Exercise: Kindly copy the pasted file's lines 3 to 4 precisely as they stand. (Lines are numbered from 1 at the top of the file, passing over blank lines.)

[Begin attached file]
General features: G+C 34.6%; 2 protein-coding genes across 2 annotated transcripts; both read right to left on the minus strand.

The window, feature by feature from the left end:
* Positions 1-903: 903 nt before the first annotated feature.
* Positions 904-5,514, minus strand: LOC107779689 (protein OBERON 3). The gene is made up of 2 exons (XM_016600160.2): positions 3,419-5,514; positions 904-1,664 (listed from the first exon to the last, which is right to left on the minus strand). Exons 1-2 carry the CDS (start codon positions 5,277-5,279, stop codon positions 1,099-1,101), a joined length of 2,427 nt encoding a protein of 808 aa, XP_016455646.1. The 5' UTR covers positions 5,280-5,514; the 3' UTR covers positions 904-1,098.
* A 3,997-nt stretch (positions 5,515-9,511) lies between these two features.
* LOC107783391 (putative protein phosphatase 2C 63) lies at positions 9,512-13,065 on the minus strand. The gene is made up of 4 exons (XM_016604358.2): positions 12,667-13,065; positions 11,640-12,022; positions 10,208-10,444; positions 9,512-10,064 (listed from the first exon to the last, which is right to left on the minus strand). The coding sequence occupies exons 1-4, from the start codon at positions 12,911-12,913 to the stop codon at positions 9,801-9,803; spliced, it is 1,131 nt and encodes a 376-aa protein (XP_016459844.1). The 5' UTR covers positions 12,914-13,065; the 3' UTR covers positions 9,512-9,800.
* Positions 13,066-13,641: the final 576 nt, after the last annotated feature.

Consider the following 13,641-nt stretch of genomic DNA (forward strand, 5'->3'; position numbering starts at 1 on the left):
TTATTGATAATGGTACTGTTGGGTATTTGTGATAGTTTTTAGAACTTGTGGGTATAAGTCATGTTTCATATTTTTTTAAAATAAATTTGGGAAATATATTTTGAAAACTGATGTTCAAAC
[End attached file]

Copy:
* Positions 1-903: 903 nt before the first annotated feature.
* Positions 904-5,514, minus strand: LOC107779689 (protein OBERON 3). The gene is made up of 2 exons (XM_016600160.2): positions 3,419-5,514; positions 904-1,664 (listed from the first exon to the last, which is right to left on the minus strand). Exons 1-2 carry the CDS (start codon positions 5,277-5,279, stop codon positions 1,099-1,101), a joined length of 2,427 nt encoding a protein of 808 aa, XP_016455646.1. The 5' UTR covers positions 5,280-5,514; the 3' UTR covers positions 904-1,098.